Monday, February 09, 2015

LMCI Comes in Weak at 4.9

The Fed released the January Labor Market Conditions Index this morning.  The LMCI, as we discussed yesterday, is comprised of 19 separate economic indicators that provide insight into the health of the job market.  With Unemployment continuing to fall and with optimism in last month's non-farm payroll index, expectations were high that today's LMCI number would continue to show improvement.  In yesterday's post, I said that I was looking for a value of 6.8 or higher to demonstrate strength in the labor market.  Well, we fell far short of that value.

The LMCI for January dropped to 4.9, a decline of 1.2 points off December's 6.1 value.  That drop confirms what we've been saying for some time, that the labor market is not as healthy as the unemployment number would lead us to believe.  In fact, the decline in January confirms the falling Participation Rate which is now at its worst level since the late 1970s.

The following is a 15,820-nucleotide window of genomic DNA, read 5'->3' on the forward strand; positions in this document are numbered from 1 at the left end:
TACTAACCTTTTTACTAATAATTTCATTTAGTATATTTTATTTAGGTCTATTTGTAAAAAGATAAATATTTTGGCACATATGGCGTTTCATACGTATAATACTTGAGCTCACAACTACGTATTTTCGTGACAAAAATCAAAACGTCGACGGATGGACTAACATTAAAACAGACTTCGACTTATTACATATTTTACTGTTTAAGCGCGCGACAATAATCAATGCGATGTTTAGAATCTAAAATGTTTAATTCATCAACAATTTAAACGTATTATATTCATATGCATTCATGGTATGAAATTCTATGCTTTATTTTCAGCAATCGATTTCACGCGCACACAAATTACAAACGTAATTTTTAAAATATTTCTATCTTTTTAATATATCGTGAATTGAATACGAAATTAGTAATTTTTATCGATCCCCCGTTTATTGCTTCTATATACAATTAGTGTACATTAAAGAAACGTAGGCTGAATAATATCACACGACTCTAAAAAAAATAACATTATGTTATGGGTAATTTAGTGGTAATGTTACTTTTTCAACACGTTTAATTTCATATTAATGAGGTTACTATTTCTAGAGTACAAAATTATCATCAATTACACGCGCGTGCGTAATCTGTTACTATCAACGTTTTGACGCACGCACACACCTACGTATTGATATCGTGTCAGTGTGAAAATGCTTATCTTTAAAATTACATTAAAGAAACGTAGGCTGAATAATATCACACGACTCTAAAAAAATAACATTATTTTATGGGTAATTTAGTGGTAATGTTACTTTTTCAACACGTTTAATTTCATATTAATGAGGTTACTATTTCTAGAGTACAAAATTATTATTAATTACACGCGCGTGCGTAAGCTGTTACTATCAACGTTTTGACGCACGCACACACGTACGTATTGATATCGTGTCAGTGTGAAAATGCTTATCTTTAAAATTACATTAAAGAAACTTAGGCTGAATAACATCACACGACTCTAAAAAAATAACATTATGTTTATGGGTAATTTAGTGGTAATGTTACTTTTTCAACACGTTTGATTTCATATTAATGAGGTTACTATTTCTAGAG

What the low values in the LMCI are telling us is that, despite a drop in the Unemployment Rate - which I've already categorized in previous posts as a meaningless number - the other aspects of the job market are in terrible shape.  Hours worked per week continue to drop.  Wages continue to drop and annual merit increases are barely keeping pace with inflation.  Benefits, especially health care benefits, continue to skyrocket in costs to the worker.  The number of workers that are leaving the workforce prior to age 65 continues to increase.

Now, it's doubtful that the LMCI is having much of an impact on today's market decline.  As of this writing, we're trading near the lows of the day, but the entire day has been down due almost entirely to the standoff between the Eurozone and Greece coupled with the extremely poor trade numbers released by China last night.  Those two global constraints are having a far greater impact than the little known LMCI is likely to cause.

What we as traders need to take from this, though, is the warning that the labor market is not at all healthy.  We need to keep a very close eye on Average Weekly Hours, Average Hourly Earnings, Hiring Rate and Quit Rate, and Hiring Plans.  These will give us a much clearer view as to the conditions of the average worker in the US.  I'm expecting all of them to continue to worsen in the short term.

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